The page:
Mali detains 21 for planning march against rebel talks

A Malian soldier stands guard outside a police station in Gao, on February 11, 2013.  By Pascal Guyot (AFP/File)

A Malian soldier stands guard outside a police station in Gao, on February 11, 2013. By Pascal Guyot (AFP/File)

BAMAKO, Senegal (AFP) – Malian police arrested 21 activists on Monday accused of planning a march against a proposed compromise deal between the government and Tuareg rebels which would pave the way for nationwide elections.

The arrests come with talks taking place in the Burkina Faso capital Ouagadougou to persuade the National Movement for the Liberation of Azawad (MNLA), who want autonomy for their homeland, to back the polls planned for July 28.

Among those detained in Bamako is Mamoutou Diabate, chairman of Mali’s influential Forum of Civil Society Organisations (FOSCM) umbrella group.

“We wanted to organise a march on Monday to protest against the Ouagadougou agreements under way that are too generous to Tuareg rebels who slaughtered the Malian military,” Amadou Malle of FOSCM told AFP.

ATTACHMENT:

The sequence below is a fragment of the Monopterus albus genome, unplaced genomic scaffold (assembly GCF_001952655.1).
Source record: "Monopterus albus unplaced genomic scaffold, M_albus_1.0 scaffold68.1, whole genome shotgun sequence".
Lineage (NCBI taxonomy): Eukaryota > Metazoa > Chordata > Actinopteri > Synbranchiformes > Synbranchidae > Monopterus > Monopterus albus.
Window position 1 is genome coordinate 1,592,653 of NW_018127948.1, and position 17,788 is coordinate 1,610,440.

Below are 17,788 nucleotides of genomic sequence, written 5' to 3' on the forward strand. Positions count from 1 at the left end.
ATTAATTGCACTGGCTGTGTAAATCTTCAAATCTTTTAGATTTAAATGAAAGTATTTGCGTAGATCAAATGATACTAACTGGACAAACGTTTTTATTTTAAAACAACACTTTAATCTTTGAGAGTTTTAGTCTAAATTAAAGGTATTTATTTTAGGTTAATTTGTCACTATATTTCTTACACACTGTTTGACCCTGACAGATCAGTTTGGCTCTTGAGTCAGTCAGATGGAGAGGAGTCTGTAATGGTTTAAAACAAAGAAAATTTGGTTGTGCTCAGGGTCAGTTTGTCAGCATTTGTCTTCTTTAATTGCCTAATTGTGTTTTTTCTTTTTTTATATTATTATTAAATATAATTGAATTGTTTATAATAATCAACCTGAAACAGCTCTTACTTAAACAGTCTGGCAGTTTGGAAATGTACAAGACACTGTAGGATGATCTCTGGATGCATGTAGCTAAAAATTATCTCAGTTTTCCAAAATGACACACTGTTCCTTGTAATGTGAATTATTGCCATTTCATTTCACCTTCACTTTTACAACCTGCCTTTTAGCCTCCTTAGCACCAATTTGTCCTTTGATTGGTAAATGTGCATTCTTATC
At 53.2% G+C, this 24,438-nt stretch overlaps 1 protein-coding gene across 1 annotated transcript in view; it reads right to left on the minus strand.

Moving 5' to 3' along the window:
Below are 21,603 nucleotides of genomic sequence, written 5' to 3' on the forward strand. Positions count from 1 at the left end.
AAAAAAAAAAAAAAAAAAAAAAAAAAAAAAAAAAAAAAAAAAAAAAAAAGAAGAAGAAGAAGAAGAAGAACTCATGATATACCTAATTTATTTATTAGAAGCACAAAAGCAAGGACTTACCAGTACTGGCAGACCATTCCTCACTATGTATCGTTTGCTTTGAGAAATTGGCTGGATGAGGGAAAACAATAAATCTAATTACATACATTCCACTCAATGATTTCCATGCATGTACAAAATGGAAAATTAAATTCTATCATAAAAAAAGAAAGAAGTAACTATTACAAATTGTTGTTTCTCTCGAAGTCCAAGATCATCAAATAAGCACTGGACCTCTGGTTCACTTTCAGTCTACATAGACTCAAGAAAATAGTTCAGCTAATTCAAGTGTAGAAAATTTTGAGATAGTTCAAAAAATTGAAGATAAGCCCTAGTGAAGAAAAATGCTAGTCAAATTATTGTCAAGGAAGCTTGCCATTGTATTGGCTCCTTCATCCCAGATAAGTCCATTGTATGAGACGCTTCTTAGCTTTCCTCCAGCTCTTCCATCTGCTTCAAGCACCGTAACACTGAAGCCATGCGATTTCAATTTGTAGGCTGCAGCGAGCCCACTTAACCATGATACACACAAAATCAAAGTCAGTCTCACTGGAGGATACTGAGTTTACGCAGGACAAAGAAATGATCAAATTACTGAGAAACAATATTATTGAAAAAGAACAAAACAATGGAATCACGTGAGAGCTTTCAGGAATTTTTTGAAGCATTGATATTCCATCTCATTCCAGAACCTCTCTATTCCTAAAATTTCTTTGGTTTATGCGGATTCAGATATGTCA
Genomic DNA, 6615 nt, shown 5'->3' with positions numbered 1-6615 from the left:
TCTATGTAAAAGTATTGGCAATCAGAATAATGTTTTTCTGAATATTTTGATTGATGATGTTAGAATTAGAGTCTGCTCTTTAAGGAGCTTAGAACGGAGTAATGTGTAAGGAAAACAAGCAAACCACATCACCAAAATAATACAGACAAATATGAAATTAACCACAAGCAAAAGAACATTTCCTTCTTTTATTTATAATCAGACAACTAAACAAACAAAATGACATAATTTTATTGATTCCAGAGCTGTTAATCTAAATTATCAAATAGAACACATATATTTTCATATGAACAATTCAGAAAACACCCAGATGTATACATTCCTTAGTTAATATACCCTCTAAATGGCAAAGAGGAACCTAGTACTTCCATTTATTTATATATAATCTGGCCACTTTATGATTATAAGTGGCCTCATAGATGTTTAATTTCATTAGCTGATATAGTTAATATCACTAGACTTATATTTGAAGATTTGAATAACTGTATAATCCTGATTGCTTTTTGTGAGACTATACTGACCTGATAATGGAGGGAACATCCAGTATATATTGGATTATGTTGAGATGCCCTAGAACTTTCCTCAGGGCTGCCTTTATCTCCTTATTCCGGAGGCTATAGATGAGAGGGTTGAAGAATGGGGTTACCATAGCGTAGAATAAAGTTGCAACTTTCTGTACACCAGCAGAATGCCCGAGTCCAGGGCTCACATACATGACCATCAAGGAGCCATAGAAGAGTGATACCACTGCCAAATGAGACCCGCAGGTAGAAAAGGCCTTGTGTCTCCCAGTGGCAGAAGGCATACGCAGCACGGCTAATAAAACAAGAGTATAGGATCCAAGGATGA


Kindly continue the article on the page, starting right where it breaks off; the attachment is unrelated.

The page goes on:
“We are accused of disturbing public order. There is no disorder. We want to defend our country, that’s all.”

Malian police refused to comment on the arrests.

Flush with weapons following the return of Tuareg mercenaries who fought alongside slain Libyan tyrant Moamer Kadhafi, the secular MNLA launched an offensive in the north in January 2012.

A March coup by renegade soldiers in Bamako allowed it to conquer the northern half of the country but it was soon overpowered by groups with ties to Al Qaeda.

Former colonial power France sent in jets and troops in January 2013 and chased extremist fighters out of the main cities.

The French then let the MNLA back into Kidal, raising fears in Bamako, 1,500 kilometres (930 miles) to the southwest, that Paris wants to let the separatists keep the city as part of a deal for self-rule for the northern desert territory they call Azawad.

The militants were initially reluctant to let government troops step in to secure Kidal for a planned July 28 ballot but agreed to the deal after amendments were made.

International mediators failed on Wednesday to convince Mali’s interim president Dioncounda Traore to sign the agreement however, with the talks now expected to take several more days.

Mali remains under a state of emergency which outlaws public protests but an AFP journalist saw a demonstration against the Ouagadougou talks around a kilometre from the station where the activists were detained.

Protesters waved banners bearing a variety of slogans denouncing the negotiations, including “Tuareg rebels = terrorists” and “France = MNLA accomplice”.